In 1975 the Oceanside city council unanimously approved a redevelopment plan calling it the “greatest thing in the world that will ever happen to Oceanside.” It would take more than a decade to see the transformation of downtown Oceanside.
Oceanside dedicated Heritage Park in the San Luis Rey Valley in 1976 as part of the country’s Bicentennial. Planning began in the early 1970's and a site was selected just behind the Mission San Luis Rey. The old city jail, the Libby School house and the old Blade newspaper office were moved to the site and became the nucleus of Heritage Park. A later addition was the home of Soren Johansen who came to Oceanside in 1886. This building also served as the early post office.
In 1976 a new shopping center at 78 and El Camino Real began development. Originally Gemco, the shopping center now houses Target. Also built that year, Marina Towers, a high-rise condominium project overlooking the Oceanside Harbor and providing panoramic ocean views.
Oceanside’s population doubled by 1980 with 76,000 residents and the 1980s ushered an era of “out with the old and in with the new”. While industrial development and neighborhoods continued their expansion eastward into the sprawling valley, attention focused on downtown redevelopment.
In 1981 Bank of America built a large new building at Mission and Nevada Street and in turn demolished an earlier structure which was located on the northeast corner of Mission and Ditmar Streets.
The entire block on the east side of Mission Avenue from Cleveland to Hill Street was torn down. Plans for a new shopping center never materialized until the 1990s. Also succumbing to the wrecking ball was Borden’s Department Store at Third and Tremont Streets.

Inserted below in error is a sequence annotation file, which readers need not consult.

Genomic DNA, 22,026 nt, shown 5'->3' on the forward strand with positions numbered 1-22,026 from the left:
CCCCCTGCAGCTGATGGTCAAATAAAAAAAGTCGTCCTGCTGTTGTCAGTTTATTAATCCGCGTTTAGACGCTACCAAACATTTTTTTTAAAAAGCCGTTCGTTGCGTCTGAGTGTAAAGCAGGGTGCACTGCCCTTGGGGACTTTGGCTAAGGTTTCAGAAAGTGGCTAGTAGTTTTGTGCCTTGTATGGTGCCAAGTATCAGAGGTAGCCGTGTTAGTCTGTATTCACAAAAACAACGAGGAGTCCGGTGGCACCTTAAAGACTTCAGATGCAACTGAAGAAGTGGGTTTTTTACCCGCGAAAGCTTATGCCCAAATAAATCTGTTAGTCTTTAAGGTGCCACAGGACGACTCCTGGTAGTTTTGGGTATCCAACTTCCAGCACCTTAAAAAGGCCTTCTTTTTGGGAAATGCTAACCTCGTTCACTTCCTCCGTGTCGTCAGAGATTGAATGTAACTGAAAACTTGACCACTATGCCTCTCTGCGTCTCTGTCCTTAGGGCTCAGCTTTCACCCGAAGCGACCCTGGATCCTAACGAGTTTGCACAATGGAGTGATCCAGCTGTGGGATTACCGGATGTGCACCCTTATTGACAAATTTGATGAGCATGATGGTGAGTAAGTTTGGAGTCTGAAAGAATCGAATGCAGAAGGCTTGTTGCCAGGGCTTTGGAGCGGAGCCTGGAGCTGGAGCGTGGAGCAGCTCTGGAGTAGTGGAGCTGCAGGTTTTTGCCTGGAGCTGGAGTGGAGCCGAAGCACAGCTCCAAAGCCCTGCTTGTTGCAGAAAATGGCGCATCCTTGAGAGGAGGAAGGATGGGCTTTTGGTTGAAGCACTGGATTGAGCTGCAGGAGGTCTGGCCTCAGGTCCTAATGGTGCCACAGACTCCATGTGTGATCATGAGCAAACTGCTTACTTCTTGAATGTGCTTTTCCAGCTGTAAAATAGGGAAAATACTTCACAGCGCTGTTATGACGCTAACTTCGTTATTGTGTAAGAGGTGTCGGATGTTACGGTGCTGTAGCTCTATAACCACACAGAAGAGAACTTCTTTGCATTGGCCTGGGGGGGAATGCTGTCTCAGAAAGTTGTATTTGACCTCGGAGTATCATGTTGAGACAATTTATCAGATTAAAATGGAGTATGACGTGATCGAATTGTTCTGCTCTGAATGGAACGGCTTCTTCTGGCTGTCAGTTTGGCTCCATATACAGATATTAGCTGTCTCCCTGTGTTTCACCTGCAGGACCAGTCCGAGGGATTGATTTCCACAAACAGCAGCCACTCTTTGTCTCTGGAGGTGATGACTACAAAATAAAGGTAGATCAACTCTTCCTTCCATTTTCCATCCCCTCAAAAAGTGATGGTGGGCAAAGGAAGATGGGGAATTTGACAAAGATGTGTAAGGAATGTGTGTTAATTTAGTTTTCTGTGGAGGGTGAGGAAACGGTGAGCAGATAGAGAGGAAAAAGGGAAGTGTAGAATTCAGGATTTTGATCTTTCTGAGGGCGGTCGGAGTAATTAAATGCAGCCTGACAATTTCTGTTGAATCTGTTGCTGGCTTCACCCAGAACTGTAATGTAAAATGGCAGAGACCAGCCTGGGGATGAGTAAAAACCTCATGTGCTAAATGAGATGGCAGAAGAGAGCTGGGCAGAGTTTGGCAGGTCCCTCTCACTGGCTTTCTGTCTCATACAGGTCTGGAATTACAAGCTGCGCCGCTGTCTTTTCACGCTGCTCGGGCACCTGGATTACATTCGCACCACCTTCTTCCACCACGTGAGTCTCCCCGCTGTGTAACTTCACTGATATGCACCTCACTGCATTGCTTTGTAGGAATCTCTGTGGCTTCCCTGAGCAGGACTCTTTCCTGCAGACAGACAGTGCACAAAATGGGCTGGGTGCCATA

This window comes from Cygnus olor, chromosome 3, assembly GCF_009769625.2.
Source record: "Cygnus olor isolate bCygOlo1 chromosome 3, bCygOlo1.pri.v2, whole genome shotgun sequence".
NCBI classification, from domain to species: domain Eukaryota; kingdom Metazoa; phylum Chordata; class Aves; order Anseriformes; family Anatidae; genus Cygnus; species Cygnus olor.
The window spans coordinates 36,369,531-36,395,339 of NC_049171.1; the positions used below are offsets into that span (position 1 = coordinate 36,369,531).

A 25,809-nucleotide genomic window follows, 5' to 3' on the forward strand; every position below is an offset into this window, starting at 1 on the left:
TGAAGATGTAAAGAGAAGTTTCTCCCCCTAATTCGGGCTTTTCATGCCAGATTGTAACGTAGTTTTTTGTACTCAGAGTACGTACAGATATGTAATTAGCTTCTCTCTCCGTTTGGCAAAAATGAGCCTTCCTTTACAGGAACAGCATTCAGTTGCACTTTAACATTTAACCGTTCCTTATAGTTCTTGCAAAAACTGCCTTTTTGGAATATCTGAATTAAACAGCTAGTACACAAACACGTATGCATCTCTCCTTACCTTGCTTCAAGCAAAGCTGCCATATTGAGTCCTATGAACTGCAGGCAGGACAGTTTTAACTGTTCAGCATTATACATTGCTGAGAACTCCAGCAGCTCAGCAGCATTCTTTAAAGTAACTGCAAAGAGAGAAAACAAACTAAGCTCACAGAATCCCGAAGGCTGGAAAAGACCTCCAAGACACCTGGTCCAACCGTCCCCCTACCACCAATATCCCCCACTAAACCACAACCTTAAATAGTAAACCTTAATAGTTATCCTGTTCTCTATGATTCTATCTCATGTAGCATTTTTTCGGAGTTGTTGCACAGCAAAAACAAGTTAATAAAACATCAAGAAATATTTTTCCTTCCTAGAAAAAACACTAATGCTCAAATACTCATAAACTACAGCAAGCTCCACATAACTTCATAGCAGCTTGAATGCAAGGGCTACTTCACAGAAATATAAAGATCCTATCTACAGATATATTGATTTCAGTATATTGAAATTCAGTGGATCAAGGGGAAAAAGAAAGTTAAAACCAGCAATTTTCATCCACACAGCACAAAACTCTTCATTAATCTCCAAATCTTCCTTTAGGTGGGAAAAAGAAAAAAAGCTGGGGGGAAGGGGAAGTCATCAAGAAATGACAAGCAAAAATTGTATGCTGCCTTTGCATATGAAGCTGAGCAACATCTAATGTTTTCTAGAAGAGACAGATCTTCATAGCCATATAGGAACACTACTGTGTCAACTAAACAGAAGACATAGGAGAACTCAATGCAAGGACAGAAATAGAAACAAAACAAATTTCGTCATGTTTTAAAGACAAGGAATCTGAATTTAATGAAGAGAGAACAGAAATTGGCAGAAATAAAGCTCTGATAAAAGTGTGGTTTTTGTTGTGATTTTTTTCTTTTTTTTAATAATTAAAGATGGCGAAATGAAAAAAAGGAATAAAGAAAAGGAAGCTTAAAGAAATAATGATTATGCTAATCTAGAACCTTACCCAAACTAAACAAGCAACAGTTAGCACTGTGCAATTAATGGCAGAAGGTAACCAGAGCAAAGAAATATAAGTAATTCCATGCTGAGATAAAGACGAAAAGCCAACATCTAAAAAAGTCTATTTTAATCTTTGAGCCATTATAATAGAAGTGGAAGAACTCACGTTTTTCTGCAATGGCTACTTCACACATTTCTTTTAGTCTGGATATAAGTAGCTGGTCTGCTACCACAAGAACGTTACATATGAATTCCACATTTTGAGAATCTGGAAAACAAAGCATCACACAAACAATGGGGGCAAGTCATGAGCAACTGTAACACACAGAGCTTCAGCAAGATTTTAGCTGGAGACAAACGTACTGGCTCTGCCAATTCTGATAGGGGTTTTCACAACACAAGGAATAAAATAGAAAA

In 1983 the Oceanside Transit Center was built south of the existing Santa Fe Train Depot and when the train depot was torn down in 1987, the Transit Center became the focal point of public transportation. The unsightly railroad switching yards were moved from downtown Oceanside to Camp Pendleton which freed up 22 acres for development. With the removal of the yards and the train depot, Mission Avenue was opened beyond Cleveland Street to Pacific Street to provide easy access to the beach and pier from the freeway.
Oceanside Community Service Television Corporation (KOCT) was formed in 1984. Robert Bowditch was the creator and visionary and through his efforts the Oceanside City Council was one of the first councils in Southern California to allow its proceedings to be televised. Bowditch viewed the station as an "electronic tool of democracy." KOCT’s programming later expanded to include coverage of community events, political debates and a weekly talk show called the "Voice of Oceanside." It has filmed documentaries on the Oceanside pier, Mission San Luis Rey, the Americanization School and the building of the Civic Center and has played an important role in documenting the history and present growth of our city.